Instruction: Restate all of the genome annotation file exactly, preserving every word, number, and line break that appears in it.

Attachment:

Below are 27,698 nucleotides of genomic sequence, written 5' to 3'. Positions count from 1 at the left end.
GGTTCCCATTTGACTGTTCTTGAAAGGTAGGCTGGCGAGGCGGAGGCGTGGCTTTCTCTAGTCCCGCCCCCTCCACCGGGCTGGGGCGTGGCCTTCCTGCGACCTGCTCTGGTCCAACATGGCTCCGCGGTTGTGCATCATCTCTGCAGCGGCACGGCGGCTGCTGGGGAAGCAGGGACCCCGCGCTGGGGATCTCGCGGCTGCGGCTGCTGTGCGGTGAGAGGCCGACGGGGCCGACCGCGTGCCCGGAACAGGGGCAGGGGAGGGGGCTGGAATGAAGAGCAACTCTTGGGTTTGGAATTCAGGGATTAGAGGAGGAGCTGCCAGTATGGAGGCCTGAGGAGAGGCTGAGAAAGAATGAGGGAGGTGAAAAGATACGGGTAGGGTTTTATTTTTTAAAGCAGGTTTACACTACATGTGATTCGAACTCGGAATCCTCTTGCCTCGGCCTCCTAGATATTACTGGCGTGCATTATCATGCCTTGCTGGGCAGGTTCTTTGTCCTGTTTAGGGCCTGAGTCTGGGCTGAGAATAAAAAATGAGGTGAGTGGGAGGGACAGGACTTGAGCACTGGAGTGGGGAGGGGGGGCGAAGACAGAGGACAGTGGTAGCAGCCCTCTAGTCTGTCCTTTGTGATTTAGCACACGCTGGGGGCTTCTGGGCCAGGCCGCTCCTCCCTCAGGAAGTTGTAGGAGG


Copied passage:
Below are 27,698 nucleotides of genomic sequence, written 5' to 3'. Positions count from 1 at the left end.
GGTTCCCATTTGACTGTTCTTGAAAGGTAGGCTGGCGAGGCGGAGGCGTGGCTTTCTCTAGTCCCGCCCCCTCCACCGGGCTGGGGCGTGGCCTTCCTGCGACCTGCTCTGGTCCAACATGGCTCCGCGGTTGTGCATCATCTCTGCAGCGGCACGGCGGCTGCTGGGGAAGCAGGGACCCCGCGCTGGGGATCTCGCGGCTGCGGCTGCTGTGCGGTGAGAGGCCGACGGGGCCGACCGCGTGCCCGGAACAGGGGCAGGGGAGGGGGCTGGAATGAAGAGCAACTCTTGGGTTTGGAATTCAGGGATTAGAGGAGGAGCTGCCAGTATGGAGGCCTGAGGAGAGGCTGAGAAAGAATGAGGGAGGTGAAAAGATACGGGTAGGGTTTTATTTTTTAAAGCAGGTTTACACTACATGTGATTCGAACTCGGAATCCTCTTGCCTCGGCCTCCTAGATATTACTGGCGTGCATTATCATGCCTTGCTGGGCAGGTTCTTTGTCCTGTTTAGGGCCTGAGTCTGGGCTGAGAATAAAAAATGAGGTGAGTGGGAGGGACAGGACTTGAGCACTGGAGTGGGGAGGGGGGGCGAAGACAGAGGACAGTGGTAGCAGCCCTCTAGTCTGTCCTTTGTGATTTAGCACACGCTGGGGGCTTCTGGGCCAGGCCGCTCCTCCCTCAGGAAGTTGTAGGAGG